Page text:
El Al slammed for new high heels rule for flight attendants

Yacimovich: All the male El Al managers should put on heels for work.

An El Al airliner. (photo credit: REUTERS)
An El Al airliner.
(photo credit: REUTERS)
El Al is drawing harsh criticism for a new policy requiring its female flight attendants to wear high heels until all customers have boarded its aircraft and are seated.
“I am not convinced that high heels are an absolute condition for women’s presentability, and certainly not for a female flight attendant who is required, as part of her job, to be on her feet for extended periods,” Galia Wallach, CEO of the women’s group Na’amat, wrote Sunday in a sharply worded letter to El Al CEO David Maimon.
The requirement could constitute gender discrimination, Wallach said, adding that the organization would consider legal action if the policy is not rescinded.
“I welcome Mr. Maimon to try walking in high heels for just one hour before requiring [flight attendants] to damage their health for no apparent reason,” she added. Before the new rule was instituted, flight attendants could change into comfortable shoes once they boarded the plane.
Similarly, Zionist Union MK Shelly Yacimovich jeered the company for its policy on Twitter, writing: “I suggest that all the men in El Al’s management wear high heels at work. Let’s see them.”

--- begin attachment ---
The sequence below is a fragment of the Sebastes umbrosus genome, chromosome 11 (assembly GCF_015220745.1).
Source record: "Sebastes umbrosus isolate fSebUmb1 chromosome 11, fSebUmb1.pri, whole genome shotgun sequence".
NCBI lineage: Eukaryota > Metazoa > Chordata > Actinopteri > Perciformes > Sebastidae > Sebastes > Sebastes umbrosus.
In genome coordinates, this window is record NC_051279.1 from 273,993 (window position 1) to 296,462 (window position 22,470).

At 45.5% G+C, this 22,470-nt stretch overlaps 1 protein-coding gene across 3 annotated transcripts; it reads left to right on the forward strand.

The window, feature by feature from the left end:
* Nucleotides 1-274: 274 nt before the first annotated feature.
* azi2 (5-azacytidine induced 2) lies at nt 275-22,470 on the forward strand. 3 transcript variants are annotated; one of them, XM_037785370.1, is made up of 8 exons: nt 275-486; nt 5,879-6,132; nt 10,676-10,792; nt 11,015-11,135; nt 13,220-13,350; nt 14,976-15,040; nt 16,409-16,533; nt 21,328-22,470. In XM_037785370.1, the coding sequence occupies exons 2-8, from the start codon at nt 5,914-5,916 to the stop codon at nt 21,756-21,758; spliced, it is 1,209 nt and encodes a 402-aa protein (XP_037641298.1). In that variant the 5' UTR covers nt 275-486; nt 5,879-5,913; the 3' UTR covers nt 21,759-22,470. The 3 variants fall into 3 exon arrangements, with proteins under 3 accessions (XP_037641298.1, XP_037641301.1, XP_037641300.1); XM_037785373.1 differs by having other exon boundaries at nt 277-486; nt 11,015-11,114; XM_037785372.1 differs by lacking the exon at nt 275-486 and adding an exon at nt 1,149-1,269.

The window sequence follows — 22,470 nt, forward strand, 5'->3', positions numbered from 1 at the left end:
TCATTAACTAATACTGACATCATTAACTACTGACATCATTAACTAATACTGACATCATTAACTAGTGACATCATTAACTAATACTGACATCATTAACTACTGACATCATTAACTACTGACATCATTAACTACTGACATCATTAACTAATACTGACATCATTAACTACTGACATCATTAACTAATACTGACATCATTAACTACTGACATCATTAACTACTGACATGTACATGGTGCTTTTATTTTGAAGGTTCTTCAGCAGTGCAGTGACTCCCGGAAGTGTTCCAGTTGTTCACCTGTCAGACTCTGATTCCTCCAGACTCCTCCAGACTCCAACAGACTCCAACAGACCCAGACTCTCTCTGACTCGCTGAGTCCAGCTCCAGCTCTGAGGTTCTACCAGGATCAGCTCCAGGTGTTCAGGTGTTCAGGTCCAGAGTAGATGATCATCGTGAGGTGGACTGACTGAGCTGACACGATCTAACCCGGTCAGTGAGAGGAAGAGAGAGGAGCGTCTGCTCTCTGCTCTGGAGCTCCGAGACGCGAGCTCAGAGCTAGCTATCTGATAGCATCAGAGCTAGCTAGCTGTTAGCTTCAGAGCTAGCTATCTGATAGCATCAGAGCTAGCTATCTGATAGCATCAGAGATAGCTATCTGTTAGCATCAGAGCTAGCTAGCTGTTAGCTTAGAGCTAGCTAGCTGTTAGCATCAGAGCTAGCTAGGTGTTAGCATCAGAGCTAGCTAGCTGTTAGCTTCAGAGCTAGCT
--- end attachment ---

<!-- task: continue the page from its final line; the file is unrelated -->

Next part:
Israel’s national carrier, which disclosed the new policy to employees in an email last week, responded by saying flight attendants are required to wear heels only until customers are seated and are free to change into more comfortable shoes for the duration of the flight.
“This practice is accepted in the airline industry worldwide,” a spokeswoman said.
An El Al flight attendant disagreed.
“I think if we start comparing El Al to other airlines, it’s not only about the heels,” said “L,” a flight attendant with El Al who spoke on condition of anonymity. “They claim that all the big companies are making this transition to [mandating] heels, but there are so many other aspects of flight service they need to improve if they want to be like the other large, successful companies – and they’re not. The issue of the shoes is so minor, I don’t think it will make a difference.”
Avi Avigdor, a foot expert and owner of an orthopedic shoe chain, said most high heels offer less support, put pressure on the ankle, squeeze toes together and can lead to foot, knee and back pain.
“I agree that flight attendants should look presentable and respectable, but not at any price,” he said.